Offensive line (17) — Braxton Jones, Teven Jenkins, Cody Whitehair, Lucas Patrick, Nate Davis, Darnell Wright (R), Alex Leatherwood, Ja’Tyre Carter, Doug Kramer, Larry Borom, Kellen Diesch, Dieter Eiselen, Robert Haskins (R), Gabriel Houy (R), Josh Lugg (R), Lorenz Metz (R), Roy Mbaeteka

The rookie Wright was the missing piece for the Bears’ starting offensive line, a big, physical presence at right tackle who fills a great need for this blocking unit. The starting five should feature Jones at left tackle, Jenkins sliding to left guard, either Whitehair or Patrick at center and the veteran newcomer Davis at right guard. There’s plenty of quality depth for Chicago’s revamped offensive line, which should offer Fields a better opportunity for success this season.

Defensive line (14) — Justin Jones, DeMarcus Walker, Trevis Gipson, Dominqiue Robinson, Gervon Dexter Sr. (R), Zacch Pickens (R), Travis Bell (R), Andrew Billings, Andrew Brown, Rasheem Green, Jalen Harris (R), Jalyn Holmes, Donovan Jeter, D’Anthony Jones (R)

The Bears entered free agency in March with hopes of landing one of the premier defensive tackles on the open market. But the bidding inflated beyond Poles’ price point and the Bears came away with only marginal veteran improvements. Dexter and Pickens, a pair of Day 2 draft selections, should factor into the defensive line rotation right away as rookies. The veteran Jones will serve as the primary 3-technique defensive tackle, though defensive coordinator Alan Williams said to expect a heavy rotation.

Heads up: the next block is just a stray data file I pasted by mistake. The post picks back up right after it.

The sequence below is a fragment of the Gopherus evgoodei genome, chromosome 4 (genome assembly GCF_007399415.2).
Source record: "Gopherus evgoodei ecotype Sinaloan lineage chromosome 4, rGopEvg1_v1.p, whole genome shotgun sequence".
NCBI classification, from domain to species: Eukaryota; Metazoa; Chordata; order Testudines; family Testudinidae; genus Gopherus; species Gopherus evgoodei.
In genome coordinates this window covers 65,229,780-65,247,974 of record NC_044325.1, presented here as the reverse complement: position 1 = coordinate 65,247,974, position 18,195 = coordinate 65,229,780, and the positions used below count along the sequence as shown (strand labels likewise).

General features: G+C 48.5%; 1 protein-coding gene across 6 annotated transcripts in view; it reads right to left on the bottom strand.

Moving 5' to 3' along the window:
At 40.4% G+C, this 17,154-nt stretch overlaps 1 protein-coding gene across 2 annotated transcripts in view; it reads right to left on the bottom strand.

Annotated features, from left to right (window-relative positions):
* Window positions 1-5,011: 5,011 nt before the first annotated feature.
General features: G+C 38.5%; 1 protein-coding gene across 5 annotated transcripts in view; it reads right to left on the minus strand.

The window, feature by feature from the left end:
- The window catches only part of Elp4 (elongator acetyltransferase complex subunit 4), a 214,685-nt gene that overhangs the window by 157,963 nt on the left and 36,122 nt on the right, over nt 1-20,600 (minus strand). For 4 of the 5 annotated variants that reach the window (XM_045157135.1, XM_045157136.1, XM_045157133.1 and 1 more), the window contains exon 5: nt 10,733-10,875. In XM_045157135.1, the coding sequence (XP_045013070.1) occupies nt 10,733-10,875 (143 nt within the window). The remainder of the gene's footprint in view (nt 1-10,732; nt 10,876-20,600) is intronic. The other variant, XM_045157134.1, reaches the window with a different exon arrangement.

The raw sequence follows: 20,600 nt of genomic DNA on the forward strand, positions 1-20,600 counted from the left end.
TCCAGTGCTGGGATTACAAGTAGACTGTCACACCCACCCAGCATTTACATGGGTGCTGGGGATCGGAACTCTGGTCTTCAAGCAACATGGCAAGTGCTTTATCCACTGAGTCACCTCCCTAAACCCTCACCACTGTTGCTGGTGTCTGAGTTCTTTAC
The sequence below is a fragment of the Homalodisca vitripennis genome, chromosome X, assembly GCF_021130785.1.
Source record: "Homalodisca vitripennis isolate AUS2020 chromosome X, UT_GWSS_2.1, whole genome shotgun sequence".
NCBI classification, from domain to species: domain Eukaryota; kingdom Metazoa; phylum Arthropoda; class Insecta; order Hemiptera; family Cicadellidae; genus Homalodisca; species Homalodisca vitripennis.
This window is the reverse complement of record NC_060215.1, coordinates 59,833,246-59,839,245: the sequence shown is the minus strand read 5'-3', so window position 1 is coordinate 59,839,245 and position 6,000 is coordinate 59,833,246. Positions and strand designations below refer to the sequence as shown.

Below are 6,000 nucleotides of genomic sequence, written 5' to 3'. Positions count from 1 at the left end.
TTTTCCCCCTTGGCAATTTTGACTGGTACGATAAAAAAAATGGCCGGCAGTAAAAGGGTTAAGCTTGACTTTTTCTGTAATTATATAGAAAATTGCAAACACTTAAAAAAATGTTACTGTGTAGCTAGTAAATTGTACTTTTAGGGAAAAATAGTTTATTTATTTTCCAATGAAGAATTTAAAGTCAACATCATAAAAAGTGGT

Linebacker (10) — Tremaine Edmunds, T.J. Edwards, Jack Sanborn, Dylan Cole, Noah Sewell (R), Sterling Weatherford, Micah Baskerville (R), Kuony Deng, DeMarquis Gates, Terrell Lewis

There’s no more improved position for the Bears than linebacker, with the additions of Edmunds and Edwards representing cornerstones for head coach Matt Eberflus’ defensive identity. Edwards will man the weakside linebacker position, Edmunds will stay inside at the ‘Mike’ linebacker’ and Sanborn will slide over to the strongside spot. Cole was signed as a key special-teams player while Sewell is an intriguing draft pick who will be asked to develop behind the scenes.

Cornerback (9) — Jaylon Johnson, Kyler Gordon, Tyrique Stevenson (R), Jaylon Jones, Josh Blackwell, Kindle Vildor, Terrell Smith (R), Greg Stroman, Michael Ojemudia

In selecting Stevenson late in the second round of this draft, the Bears filled a void in their secondary and completed what’s one of the better young defensive backfields in the game. He is expected to play at the outside cornerback position opposite Johnson, while Gordon will focus on his role at the nickelback position. Jones and Blackwell each made strong impressions as undrafted rookies stepping into roles last season.

Safety (8) — Eddie Jackson, Jaquan Brisker, Elijah Hicks, Adrian Colbert, A.J. Thomas, Bralen Trahan, Kendall Williamson (R), Macon Clark (R)

The return of Jackson will be curious to watch following his season-ending Lisfranc injury last season. Jackson was playing at a Pro Bowl level, but this is a tough comeback – especially for a player who needs to be making quick cuts in the secondary. Brisker shined as a rookie and will man the other starting safety position. Hicks showed some promise stepping in for Jackson as a rookie last season.

Specialists (5) — Cairo Santos, Andre Szmyt (R), Trenton Gill, Ryan Anderson, Patrick Scales

The Bears brought in competition at kicker with the rookie Szmyt and at punter with the veteran Anderson. But it’s most likely that Santos, Gill and Scales will return as the special-teams battery for 2023.